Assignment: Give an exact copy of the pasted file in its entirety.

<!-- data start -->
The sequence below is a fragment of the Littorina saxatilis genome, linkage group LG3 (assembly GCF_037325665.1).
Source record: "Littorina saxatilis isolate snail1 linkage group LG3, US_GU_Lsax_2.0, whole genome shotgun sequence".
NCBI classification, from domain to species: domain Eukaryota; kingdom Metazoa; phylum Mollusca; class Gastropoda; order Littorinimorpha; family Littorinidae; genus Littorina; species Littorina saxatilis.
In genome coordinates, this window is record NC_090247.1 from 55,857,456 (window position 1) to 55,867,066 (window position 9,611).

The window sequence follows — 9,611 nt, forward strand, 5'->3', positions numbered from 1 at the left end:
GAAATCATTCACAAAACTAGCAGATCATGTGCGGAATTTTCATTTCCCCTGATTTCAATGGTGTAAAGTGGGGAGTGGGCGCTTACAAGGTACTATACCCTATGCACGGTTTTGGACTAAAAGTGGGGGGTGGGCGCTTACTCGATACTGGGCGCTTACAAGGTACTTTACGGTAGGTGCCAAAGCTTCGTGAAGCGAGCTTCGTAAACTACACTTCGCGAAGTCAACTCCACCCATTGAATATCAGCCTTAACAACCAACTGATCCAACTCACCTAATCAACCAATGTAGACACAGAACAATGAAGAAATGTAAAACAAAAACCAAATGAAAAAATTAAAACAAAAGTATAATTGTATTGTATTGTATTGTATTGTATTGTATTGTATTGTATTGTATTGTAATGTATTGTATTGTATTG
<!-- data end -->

The sequence below is a fragment of the Littorina saxatilis genome, linkage group LG3 (assembly GCF_037325665.1).
Source record: "Littorina saxatilis isolate snail1 linkage group LG3, US_GU_Lsax_2.0, whole genome shotgun sequence".
NCBI classification, from domain to species: domain Eukaryota; kingdom Metazoa; phylum Mollusca; class Gastropoda; order Littorinimorpha; family Littorinidae; genus Littorina; species Littorina saxatilis.
In genome coordinates, this window is record NC_090247.1 from 55,857,456 (window position 1) to 55,867,066 (window position 9,611).

The window sequence follows — 9,611 nt, forward strand, 5'->3', positions numbered from 1 at the left end:
GAAATCATTCACAAAACTAGCAGATCATGTGCGGAATTTTCATTTCCCCTGATTTCAATGGTGTAAAGTGGGGAGTGGGCGCTTACAAGGTACTATACCCTATGCACGGTTTTGGACTAAAAGTGGGGGGTGGGCGCTTACTCGATACTGGGCGCTTACAAGGTACTTTACGGTAGGTGCCAAAGCTTCGTGAAGCGAGCTTCGTAAACTACACTTCGCGAAGTCAACTCCACCCATTGAATATCAGCCTTAACAACCAACTGATCCAACTCACCTAATCAACCAATGTAGACACAGAACAATGAAGAAATGTAAAACAAAAACCAAATGAAAAAATTAAAACAAAAGTATAATTGTATTGTATTGTATTGTATTGTATTGTATTGTATTGTATTGTATTGTAATGTATTGTATTGTATTG